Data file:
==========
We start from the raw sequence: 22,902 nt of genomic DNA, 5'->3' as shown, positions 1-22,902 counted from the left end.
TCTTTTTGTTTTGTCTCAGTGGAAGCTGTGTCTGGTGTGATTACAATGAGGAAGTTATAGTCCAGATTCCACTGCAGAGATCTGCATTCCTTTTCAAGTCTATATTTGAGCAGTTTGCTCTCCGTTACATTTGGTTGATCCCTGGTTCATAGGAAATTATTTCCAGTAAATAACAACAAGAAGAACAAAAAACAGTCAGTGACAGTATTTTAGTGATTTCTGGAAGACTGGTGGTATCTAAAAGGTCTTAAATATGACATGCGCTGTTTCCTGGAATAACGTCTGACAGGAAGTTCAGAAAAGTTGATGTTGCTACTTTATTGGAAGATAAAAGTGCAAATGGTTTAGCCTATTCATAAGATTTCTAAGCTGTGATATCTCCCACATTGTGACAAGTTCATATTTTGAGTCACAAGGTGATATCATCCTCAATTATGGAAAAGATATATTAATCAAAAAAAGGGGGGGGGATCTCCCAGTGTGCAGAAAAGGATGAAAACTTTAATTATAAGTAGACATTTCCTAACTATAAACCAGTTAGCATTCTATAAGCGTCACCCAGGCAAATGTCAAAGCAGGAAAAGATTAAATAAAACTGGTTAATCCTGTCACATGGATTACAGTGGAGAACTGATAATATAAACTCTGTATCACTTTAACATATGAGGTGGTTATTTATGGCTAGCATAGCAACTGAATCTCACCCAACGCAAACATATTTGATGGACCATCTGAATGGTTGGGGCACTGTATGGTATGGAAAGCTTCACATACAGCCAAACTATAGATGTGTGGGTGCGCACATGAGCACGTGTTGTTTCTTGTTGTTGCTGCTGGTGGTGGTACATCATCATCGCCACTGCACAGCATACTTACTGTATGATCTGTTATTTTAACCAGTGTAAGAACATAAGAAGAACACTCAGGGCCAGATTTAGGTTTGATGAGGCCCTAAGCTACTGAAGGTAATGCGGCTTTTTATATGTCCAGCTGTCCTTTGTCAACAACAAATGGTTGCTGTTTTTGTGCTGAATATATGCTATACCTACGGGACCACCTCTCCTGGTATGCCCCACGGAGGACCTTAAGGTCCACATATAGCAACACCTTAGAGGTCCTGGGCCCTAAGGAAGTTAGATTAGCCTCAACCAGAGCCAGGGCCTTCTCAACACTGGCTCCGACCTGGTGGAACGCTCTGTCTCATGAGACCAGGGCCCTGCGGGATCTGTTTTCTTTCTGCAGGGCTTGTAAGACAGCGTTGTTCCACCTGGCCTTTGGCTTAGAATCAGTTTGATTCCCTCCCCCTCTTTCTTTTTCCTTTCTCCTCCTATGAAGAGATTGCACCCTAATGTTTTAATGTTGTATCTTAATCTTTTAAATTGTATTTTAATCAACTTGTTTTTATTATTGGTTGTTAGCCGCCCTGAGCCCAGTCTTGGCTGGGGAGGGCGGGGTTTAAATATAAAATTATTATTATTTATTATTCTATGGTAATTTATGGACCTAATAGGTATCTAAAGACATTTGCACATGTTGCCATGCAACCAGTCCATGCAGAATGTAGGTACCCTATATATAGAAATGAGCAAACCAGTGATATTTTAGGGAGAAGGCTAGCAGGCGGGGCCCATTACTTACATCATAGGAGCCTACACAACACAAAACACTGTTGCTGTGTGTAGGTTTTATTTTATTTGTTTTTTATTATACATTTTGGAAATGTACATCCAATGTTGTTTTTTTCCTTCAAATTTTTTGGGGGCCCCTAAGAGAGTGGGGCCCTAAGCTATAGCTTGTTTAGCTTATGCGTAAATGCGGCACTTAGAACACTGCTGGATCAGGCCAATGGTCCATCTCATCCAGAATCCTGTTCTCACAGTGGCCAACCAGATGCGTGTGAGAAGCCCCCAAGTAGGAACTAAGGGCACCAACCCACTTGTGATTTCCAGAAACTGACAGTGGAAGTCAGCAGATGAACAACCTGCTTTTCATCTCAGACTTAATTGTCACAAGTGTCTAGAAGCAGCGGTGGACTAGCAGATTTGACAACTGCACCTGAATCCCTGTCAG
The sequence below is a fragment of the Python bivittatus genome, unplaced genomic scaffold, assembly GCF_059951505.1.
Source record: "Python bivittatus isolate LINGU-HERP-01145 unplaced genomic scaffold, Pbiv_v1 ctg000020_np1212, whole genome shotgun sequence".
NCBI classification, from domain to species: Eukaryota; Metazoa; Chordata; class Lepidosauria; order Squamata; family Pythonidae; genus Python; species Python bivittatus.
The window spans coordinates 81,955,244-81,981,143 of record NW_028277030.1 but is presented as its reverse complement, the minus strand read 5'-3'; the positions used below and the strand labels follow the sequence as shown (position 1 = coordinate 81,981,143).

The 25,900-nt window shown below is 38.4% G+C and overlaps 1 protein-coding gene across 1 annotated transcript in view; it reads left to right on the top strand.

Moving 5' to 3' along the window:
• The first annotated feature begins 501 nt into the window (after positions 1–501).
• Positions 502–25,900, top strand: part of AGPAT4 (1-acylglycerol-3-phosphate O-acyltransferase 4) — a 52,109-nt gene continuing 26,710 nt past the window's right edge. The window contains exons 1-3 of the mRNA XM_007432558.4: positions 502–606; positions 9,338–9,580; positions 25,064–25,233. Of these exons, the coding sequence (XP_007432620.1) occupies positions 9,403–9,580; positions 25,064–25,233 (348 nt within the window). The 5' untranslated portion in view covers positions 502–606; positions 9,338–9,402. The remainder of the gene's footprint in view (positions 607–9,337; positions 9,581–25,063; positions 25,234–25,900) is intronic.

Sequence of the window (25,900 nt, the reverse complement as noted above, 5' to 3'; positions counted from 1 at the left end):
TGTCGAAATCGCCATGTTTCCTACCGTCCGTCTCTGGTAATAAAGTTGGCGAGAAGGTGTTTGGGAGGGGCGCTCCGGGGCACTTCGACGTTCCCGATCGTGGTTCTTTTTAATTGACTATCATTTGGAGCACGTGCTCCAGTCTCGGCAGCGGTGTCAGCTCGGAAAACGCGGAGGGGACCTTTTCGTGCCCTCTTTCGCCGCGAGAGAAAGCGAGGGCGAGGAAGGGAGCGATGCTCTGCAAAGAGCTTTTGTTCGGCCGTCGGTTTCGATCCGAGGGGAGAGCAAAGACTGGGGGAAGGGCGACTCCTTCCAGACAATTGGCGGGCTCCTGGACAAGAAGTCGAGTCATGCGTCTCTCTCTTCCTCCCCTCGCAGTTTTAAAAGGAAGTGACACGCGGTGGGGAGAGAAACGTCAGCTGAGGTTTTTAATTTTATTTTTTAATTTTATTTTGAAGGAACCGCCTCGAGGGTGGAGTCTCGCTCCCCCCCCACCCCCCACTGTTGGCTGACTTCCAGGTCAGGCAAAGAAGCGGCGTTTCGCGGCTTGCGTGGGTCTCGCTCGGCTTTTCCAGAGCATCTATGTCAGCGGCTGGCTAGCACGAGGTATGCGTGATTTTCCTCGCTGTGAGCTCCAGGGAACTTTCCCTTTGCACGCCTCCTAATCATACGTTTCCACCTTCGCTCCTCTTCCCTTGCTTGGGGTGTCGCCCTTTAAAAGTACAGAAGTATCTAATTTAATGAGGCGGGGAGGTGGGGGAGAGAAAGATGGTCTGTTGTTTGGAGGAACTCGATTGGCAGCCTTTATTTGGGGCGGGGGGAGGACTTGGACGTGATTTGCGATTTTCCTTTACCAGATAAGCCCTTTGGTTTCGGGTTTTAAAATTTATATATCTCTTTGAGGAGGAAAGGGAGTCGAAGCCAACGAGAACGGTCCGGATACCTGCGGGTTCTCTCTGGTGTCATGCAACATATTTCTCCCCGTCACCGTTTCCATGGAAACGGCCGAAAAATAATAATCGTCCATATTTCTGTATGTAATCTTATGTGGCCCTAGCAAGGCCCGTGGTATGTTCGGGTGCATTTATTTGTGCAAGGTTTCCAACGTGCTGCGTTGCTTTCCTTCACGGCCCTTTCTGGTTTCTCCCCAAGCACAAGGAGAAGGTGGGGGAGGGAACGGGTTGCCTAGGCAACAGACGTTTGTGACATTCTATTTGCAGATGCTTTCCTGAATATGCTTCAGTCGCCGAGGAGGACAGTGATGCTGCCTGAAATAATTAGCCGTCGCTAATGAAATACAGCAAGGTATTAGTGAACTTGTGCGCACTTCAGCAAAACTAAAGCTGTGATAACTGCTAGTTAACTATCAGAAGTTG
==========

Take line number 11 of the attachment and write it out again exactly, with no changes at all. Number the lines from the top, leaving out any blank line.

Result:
Sequence of the window (25,900 nt, the reverse complement as noted above, 5' to 3'; positions counted from 1 at the left end):